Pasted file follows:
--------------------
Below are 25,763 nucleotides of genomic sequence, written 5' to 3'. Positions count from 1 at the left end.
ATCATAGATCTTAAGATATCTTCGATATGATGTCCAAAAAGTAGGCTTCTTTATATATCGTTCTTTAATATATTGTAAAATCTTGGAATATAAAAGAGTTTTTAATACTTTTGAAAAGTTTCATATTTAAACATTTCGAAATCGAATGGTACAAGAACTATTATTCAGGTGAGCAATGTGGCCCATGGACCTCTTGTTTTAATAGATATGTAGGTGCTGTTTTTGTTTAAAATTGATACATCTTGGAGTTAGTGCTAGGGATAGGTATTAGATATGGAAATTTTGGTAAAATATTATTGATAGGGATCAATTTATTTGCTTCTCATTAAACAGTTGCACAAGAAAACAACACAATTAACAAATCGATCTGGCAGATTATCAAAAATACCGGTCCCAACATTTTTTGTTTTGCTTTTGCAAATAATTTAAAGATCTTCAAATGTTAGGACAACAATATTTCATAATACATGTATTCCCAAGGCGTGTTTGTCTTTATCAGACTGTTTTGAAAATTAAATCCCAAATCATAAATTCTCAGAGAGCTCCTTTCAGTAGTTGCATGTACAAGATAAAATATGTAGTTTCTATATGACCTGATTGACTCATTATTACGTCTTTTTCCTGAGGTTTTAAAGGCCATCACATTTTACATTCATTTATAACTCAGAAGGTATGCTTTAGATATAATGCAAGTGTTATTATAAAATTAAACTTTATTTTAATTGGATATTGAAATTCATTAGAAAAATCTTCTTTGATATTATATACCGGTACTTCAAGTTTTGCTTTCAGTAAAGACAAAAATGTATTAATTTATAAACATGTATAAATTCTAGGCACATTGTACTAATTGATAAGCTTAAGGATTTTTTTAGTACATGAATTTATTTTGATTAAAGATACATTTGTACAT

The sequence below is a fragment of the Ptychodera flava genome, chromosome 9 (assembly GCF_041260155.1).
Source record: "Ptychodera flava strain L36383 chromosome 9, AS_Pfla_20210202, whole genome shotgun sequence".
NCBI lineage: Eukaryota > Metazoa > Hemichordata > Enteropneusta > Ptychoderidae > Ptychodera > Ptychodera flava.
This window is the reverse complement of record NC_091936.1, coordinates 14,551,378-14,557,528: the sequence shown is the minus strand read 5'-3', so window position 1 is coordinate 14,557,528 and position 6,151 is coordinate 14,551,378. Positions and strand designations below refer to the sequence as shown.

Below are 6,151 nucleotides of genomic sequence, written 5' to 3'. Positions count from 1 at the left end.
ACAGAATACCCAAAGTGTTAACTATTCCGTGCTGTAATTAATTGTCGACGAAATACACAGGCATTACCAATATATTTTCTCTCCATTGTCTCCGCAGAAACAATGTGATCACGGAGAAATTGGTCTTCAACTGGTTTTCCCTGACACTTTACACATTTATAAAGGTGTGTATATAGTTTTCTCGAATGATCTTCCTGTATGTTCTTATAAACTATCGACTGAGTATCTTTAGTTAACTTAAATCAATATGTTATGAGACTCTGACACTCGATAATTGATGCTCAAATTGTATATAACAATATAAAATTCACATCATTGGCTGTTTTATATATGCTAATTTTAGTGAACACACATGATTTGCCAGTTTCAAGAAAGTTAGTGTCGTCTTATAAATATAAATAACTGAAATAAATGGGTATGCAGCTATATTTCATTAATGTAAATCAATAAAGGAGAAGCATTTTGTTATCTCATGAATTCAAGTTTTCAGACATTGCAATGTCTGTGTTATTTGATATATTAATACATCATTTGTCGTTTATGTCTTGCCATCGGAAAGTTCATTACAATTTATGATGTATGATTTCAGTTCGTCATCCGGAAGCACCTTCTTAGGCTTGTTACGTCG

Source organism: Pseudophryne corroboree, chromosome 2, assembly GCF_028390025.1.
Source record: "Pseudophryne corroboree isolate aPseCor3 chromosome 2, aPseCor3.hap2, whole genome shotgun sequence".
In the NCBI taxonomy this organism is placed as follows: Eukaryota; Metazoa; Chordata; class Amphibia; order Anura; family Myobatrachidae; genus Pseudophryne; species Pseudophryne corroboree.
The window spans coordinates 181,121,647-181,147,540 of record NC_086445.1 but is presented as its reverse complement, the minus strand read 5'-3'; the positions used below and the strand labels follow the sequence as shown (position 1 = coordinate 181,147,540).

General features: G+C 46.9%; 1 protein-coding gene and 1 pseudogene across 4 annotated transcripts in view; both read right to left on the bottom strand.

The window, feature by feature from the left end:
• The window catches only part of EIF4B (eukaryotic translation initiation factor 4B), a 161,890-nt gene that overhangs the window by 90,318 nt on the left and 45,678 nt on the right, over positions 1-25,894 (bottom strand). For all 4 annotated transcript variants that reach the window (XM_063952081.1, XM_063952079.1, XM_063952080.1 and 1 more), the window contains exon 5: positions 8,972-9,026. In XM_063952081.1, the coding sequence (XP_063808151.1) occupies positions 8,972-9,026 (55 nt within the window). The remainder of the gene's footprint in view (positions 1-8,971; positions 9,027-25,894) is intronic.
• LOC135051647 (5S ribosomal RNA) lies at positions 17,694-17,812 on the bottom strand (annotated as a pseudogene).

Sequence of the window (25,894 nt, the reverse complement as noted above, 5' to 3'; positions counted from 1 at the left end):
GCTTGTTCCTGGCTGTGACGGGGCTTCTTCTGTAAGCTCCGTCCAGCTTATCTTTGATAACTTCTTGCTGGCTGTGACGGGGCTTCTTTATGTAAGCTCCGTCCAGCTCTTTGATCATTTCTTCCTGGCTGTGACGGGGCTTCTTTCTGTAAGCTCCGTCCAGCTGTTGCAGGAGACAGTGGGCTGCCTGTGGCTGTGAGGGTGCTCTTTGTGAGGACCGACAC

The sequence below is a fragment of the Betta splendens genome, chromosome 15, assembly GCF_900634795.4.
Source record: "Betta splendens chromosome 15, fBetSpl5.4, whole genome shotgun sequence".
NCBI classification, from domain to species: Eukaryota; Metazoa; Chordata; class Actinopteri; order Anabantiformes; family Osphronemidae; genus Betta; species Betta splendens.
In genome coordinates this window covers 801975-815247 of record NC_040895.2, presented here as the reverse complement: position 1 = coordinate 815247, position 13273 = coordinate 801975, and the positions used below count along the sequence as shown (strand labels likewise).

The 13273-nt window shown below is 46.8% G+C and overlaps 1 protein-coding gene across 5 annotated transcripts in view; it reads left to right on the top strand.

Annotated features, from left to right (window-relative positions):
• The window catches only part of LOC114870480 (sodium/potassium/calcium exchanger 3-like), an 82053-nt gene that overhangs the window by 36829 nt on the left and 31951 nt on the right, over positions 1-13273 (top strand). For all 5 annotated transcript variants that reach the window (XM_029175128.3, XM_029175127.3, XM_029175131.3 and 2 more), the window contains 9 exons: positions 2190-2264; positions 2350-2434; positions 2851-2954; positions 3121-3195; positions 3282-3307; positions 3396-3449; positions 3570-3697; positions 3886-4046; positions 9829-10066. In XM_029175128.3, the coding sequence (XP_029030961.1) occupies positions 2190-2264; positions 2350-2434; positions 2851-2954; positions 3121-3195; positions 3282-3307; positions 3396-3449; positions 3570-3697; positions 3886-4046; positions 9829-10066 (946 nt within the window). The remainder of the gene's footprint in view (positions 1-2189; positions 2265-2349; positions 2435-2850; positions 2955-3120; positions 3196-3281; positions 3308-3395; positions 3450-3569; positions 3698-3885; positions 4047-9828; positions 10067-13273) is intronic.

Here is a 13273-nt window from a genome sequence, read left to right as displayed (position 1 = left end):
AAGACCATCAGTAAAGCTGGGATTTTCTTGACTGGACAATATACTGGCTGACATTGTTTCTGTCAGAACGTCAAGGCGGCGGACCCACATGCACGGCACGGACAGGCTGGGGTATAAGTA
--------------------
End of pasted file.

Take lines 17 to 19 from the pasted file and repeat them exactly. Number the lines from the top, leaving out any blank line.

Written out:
Sequence of the window (25,894 nt, the reverse complement as noted above, 5' to 3'; positions counted from 1 at the left end):
GCTTGTTCCTGGCTGTGACGGGGCTTCTTCTGTAAGCTCCGTCCAGCTTATCTTTGATAACTTCTTGCTGGCTGTGACGGGGCTTCTTTATGTAAGCTCCGTCCAGCTCTTTGATCATTTCTTCCTGGCTGTGACGGGGCTTCTTTCTGTAAGCTCCGTCCAGCTGTTGCAGGAGACAGTGGGCTGCCTGTGGCTGTGAGGGTGCTCTTTGTGAGGACCGACAC

The sequence below is a fragment of the Betta splendens genome, chromosome 15, assembly GCF_900634795.4.